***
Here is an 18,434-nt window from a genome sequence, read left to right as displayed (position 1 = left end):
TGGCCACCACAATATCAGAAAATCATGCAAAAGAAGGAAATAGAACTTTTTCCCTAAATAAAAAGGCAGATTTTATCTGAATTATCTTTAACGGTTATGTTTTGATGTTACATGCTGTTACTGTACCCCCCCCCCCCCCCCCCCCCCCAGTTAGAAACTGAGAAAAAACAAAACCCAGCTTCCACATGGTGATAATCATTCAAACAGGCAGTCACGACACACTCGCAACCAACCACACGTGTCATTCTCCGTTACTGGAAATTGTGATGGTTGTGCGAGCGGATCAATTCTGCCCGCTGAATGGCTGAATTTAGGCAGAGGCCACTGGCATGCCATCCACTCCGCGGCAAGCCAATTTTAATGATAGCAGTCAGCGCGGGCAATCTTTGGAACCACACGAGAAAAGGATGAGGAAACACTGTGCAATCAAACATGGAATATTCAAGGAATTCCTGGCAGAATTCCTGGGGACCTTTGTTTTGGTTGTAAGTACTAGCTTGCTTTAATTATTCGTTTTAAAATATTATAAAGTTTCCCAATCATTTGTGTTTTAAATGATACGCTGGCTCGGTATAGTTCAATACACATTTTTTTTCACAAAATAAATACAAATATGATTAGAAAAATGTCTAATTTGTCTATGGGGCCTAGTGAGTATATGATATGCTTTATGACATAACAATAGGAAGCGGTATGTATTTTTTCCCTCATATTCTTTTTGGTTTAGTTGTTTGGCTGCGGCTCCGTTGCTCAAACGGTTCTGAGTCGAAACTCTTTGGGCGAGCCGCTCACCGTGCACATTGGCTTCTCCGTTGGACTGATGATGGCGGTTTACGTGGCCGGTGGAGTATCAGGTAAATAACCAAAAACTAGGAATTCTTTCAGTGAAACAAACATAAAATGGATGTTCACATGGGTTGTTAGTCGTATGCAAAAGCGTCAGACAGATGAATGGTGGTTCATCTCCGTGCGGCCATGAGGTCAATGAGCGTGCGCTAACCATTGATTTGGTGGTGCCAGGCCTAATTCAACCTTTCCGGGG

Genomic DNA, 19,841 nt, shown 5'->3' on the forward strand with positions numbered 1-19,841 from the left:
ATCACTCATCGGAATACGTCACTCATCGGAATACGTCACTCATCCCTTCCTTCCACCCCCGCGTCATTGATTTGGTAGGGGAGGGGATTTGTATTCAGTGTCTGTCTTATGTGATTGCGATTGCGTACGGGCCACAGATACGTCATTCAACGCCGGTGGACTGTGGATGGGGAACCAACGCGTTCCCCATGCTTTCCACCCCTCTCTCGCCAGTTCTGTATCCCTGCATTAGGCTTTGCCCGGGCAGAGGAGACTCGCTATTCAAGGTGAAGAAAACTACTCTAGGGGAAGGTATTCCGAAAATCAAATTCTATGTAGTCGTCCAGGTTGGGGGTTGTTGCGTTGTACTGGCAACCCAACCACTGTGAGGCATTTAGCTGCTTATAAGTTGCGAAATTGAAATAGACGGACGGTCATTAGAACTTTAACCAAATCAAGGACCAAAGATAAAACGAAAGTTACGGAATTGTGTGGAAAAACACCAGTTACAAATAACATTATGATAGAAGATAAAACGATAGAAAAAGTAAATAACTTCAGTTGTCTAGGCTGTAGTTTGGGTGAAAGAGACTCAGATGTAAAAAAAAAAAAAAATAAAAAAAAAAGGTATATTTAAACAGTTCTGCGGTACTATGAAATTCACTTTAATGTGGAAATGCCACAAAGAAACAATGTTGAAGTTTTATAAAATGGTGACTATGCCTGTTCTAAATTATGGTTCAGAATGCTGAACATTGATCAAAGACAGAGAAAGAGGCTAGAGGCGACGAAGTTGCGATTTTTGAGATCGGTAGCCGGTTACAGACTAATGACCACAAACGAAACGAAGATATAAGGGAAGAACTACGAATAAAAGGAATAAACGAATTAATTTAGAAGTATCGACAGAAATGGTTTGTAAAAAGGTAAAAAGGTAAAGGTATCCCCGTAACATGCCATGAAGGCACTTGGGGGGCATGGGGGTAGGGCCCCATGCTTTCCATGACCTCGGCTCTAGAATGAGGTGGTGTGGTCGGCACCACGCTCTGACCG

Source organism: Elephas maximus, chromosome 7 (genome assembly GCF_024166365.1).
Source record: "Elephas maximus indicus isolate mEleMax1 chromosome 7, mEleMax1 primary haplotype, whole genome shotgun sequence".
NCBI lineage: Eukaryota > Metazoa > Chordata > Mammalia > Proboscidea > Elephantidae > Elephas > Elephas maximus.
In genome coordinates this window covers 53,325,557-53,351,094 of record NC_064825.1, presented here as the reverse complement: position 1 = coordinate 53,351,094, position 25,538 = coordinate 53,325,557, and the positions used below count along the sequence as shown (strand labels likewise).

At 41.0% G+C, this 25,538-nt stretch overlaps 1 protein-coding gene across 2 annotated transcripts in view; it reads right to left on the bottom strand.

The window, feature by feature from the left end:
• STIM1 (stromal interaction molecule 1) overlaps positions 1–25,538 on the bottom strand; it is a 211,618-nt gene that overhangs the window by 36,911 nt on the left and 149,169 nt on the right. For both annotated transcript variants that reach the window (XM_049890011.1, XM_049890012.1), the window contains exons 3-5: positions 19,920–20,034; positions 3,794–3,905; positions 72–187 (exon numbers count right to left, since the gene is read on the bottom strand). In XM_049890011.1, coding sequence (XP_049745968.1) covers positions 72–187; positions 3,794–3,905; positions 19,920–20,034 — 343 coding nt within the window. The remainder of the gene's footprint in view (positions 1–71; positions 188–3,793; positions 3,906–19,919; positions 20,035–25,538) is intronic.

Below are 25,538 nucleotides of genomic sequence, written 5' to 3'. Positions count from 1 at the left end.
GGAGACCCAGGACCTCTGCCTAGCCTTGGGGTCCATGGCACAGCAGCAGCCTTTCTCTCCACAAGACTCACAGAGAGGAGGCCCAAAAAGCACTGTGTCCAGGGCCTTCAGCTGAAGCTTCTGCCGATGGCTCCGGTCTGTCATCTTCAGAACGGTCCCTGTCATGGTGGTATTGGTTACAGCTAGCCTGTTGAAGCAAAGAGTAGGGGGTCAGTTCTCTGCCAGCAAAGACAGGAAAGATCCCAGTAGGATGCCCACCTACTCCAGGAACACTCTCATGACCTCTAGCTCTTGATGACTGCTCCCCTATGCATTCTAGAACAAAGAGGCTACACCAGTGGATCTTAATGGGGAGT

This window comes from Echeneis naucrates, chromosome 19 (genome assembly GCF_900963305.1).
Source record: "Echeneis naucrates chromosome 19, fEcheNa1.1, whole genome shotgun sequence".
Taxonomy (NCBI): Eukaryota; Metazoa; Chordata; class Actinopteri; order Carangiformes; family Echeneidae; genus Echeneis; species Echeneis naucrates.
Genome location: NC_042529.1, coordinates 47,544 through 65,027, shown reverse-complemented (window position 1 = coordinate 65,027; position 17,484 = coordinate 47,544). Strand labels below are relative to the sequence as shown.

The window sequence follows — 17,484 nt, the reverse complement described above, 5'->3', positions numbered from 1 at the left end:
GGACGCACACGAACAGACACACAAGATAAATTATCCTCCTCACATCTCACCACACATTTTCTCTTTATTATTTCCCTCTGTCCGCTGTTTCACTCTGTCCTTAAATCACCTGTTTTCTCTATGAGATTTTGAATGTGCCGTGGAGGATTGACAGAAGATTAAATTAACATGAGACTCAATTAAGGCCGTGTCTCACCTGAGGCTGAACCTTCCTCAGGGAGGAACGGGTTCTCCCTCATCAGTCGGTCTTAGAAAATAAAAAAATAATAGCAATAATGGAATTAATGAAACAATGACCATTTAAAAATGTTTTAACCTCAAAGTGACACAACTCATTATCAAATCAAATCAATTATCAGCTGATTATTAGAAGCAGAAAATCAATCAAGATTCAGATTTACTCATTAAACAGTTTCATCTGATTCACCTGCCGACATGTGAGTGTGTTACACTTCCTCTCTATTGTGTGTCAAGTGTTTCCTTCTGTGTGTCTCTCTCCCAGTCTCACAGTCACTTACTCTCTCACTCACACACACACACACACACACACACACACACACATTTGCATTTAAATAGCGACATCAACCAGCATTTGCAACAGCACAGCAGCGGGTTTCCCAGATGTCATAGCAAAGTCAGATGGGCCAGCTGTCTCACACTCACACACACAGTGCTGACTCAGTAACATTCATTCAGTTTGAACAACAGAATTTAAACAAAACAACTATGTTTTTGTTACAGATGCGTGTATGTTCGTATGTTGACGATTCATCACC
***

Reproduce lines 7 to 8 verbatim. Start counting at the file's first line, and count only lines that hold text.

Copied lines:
NCBI lineage: Eukaryota > Metazoa > Chordata > Mammalia > Proboscidea > Elephantidae > Elephas > Elephas maximus.
In genome coordinates this window covers 53,325,557-53,351,094 of record NC_064825.1, presented here as the reverse complement: position 1 = coordinate 53,351,094, position 25,538 = coordinate 53,325,557, and the positions used below count along the sequence as shown (strand labels likewise).